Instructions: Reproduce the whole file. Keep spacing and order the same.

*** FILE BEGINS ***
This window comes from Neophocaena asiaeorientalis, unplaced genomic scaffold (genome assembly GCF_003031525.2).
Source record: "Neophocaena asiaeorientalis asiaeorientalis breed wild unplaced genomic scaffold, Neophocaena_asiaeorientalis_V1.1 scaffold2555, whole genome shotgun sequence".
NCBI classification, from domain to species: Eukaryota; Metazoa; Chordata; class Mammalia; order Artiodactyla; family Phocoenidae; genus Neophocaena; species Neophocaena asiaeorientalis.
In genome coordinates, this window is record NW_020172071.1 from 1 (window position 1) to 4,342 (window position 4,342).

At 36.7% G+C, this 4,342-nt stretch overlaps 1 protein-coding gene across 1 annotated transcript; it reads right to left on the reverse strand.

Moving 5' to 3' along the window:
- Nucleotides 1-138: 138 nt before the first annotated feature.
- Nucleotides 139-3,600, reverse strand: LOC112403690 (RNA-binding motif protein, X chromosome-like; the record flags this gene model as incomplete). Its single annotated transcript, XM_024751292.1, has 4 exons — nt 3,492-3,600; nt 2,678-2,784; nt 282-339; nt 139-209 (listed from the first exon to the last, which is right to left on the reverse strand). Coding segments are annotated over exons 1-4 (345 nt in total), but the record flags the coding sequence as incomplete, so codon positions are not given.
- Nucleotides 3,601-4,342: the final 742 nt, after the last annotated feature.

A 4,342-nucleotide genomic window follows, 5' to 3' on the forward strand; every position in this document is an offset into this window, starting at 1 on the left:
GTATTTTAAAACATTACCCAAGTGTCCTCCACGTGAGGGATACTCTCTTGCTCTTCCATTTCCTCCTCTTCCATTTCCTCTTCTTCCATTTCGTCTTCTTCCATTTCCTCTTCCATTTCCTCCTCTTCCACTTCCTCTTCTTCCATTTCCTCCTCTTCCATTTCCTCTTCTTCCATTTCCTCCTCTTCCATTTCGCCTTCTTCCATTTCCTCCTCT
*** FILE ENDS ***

This window comes from Neophocaena asiaeorientalis, unplaced genomic scaffold (genome assembly GCF_003031525.2).
Source record: "Neophocaena asiaeorientalis asiaeorientalis breed wild unplaced genomic scaffold, Neophocaena_asiaeorientalis_V1.1 scaffold2555, whole genome shotgun sequence".
NCBI classification, from domain to species: Eukaryota; Metazoa; Chordata; class Mammalia; order Artiodactyla; family Phocoenidae; genus Neophocaena; species Neophocaena asiaeorientalis.
In genome coordinates, this window is record NW_020172071.1 from 1 (window position 1) to 4,342 (window position 4,342).

At 36.7% G+C, this 4,342-nt stretch overlaps 1 protein-coding gene across 1 annotated transcript; it reads right to left on the reverse strand.

Moving 5' to 3' along the window:
- Nucleotides 1-138: 138 nt before the first annotated feature.
- Nucleotides 139-3,600, reverse strand: LOC112403690 (RNA-binding motif protein, X chromosome-like; the record flags this gene model as incomplete). Its single annotated transcript, XM_024751292.1, has 4 exons — nt 3,492-3,600; nt 2,678-2,784; nt 282-339; nt 139-209 (listed from the first exon to the last, which is right to left on the reverse strand). Coding segments are annotated over exons 1-4 (345 nt in total), but the record flags the coding sequence as incomplete, so codon positions are not given.
- Nucleotides 3,601-4,342: the final 742 nt, after the last annotated feature.

A 4,342-nucleotide genomic window follows, 5' to 3' on the forward strand; every position in this document is an offset into this window, starting at 1 on the left:
GTATTTTAAAACATTACCCAAGTGTCCTCCACGTGAGGGATACTCTCTTGCTCTTCCATTTCCTCCTCTTCCATTTCCTCTTCTTCCATTTCGTCTTCTTCCATTTCCTCTTCCATTTCCTCCTCTTCCACTTCCTCTTCTTCCATTTCCTCCTCTTCCATTTCCTCTTCTTCCATTTCCTCCTCTTCCATTTCGCCTTCTTCCATTTCCTCCTCT